Try setting the piece in a warmer area for twenty-four hours. Your resin room should be around 80 degrees Fahrenheit. Resin doesn’t cure well in cold surroundings.

How to Harden Runny Resin

If you have runny resin, it may be more like liquid, or it could have partially hardened but still be gooey, runny, and wet.

Why Did It Happen?

Too Much Colorant

Too much colorant can cause the resin to become runny, even if you used the correct proportion of hardener. 

Measuring by weight, not volume

Most commercial resins are designed to be mixed by volume, not weight. Be careful to follow mixing instructions on the product, including the measurement unit.

How to Fix Runny Resin

You’ll need to entirely remove the wet or runny material. Scrape away the runny resin, remix new resin, and apply a new layer. If necessary, sand the leftover depression, and make sure to cure your resin in a warm space as detailed above.

How to Harden Resin Soft Spots

In an otherwise finely-cured piece of resin, you may have soft spots.

Why Did It Happen?

Did you scrape the sides of your mixing container after pouring?

We recommend that you scrape the sides of your mixing bowl while mixing, but we don’t recommend scraping when you pour your resin. This is because you might pour in the unmixed resin. To avoid this, scrape down the sides as you mix, and gather all your resin in the center of your mixing bowl before you pour it. 

How to Fix Soft Resin Spots

The best way to fix soft resin spots is to scrape and then sand these areas to remove all the soft material. After you have removed and sanded down the entire spot, use a new resin mix to carefully fill in your spot. Once it hardens, sand it again. Add layers as appropriate.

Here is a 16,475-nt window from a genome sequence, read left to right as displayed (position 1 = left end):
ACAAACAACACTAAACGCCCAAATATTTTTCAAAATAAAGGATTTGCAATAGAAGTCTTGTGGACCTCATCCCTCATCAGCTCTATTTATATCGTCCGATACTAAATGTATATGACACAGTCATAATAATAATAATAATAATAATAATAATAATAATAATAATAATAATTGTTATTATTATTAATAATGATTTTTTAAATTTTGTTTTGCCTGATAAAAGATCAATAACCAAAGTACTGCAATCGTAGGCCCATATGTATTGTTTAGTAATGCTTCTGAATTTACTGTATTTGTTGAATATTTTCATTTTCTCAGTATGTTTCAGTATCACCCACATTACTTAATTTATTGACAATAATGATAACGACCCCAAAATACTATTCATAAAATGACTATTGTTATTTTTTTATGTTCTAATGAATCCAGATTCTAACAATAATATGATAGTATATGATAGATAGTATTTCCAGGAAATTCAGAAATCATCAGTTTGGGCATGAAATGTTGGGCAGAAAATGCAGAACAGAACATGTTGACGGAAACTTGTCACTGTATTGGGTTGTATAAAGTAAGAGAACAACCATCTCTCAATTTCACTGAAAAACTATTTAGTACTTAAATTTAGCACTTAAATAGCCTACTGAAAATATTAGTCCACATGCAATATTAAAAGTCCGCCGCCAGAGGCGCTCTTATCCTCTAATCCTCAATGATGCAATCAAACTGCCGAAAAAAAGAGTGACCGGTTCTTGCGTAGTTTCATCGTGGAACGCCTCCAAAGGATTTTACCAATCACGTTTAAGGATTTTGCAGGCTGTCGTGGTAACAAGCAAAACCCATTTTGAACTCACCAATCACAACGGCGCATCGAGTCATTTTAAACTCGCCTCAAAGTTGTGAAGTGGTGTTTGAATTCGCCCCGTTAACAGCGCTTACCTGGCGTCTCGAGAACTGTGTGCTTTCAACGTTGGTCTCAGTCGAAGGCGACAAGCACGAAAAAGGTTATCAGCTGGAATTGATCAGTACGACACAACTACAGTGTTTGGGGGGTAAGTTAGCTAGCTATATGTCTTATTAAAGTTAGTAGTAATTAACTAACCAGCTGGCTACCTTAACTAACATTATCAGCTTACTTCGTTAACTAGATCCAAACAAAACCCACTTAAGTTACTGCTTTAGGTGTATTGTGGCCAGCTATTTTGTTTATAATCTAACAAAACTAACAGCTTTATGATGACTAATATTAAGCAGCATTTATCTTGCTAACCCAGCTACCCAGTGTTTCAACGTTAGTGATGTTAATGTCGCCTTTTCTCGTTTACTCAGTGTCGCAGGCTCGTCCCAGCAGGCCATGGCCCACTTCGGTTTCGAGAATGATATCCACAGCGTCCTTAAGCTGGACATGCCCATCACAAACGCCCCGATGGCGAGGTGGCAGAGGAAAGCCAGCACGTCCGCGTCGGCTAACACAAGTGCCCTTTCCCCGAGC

Resin Hardening Tips and Tricks

Knowing how to fix epoxy that won’t dry can save your project. Here are some tips and tricks to help harden sticky resin:

  • Try applying triple-thick polyurethane. After waiting twenty-four hours for your resin to cure, carefully spray on a layer of polyurethane and then wait 30 minutes. Be sure to apply thin, even layers—thick sprays may cloud your surface.
  • When you’re fixing a  sticky spot, you should apply a new layer of resin to your entire project, rather than just the problem area. This process will help you avoid a seam line between the old and new layers.
  • Always remove gooey or runny resin; you can’t fix them. You can leave tacky or sticky resin and use another method to deal with those issues.
  • Keep your colorant at or below 6% of your resin mix.
  • Create a practice project before tackling a large project. You will catch mistakes when you practice mixing and applying your resin.
  • Always follow the mixing directions on the product precisely! Too little hardener in resin mixtures can lead all of the above problems.

Hardening Sticky Resin: Plastic Materials Has You Covered

We at Plastic Materials have been producing products that have been helping resin crafters for years. If you have questions about tacky, sticky, or runny resin, we’d love to help! Contact us with your questions about epoxy resin, polyester resin, and more. 

Building Composites Together Since 1966.